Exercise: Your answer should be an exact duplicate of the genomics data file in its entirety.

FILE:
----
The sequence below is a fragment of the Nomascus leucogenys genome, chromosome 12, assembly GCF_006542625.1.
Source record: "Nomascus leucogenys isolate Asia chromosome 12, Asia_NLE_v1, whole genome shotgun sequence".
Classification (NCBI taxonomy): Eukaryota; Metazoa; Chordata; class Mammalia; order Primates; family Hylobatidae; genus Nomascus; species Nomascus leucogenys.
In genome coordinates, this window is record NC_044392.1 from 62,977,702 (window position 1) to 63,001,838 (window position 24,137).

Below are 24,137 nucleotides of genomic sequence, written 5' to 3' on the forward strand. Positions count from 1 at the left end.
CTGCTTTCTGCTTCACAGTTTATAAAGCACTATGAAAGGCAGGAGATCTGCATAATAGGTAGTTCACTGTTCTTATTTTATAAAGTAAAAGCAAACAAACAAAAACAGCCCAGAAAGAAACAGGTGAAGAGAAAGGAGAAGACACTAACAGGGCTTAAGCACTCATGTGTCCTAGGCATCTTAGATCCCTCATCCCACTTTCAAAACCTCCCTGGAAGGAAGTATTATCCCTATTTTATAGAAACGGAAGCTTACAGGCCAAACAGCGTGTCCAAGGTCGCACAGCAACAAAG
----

The sequence below is a fragment of the Nomascus leucogenys genome, chromosome 12, assembly GCF_006542625.1.
Source record: "Nomascus leucogenys isolate Asia chromosome 12, Asia_NLE_v1, whole genome shotgun sequence".
Classification (NCBI taxonomy): Eukaryota; Metazoa; Chordata; class Mammalia; order Primates; family Hylobatidae; genus Nomascus; species Nomascus leucogenys.
In genome coordinates, this window is record NC_044392.1 from 62,977,702 (window position 1) to 63,001,838 (window position 24,137).

Below are 24,137 nucleotides of genomic sequence, written 5' to 3' on the forward strand. Positions count from 1 at the left end.
CTGCTTTCTGCTTCACAGTTTATAAAGCACTATGAAAGGCAGGAGATCTGCATAATAGGTAGTTCACTGTTCTTATTTTATAAAGTAAAAGCAAACAAACAAAAACAGCCCAGAAAGAAACAGGTGAAGAGAAAGGAGAAGACACTAACAGGGCTTAAGCACTCATGTGTCCTAGGCATCTTAGATCCCTCATCCCACTTTCAAAACCTCCCTGGAAGGAAGTATTATCCCTATTTTATAGAAACGGAAGCTTACAGGCCAAACAGCGTGTCCAAGGTCGCACAGCAACAAAG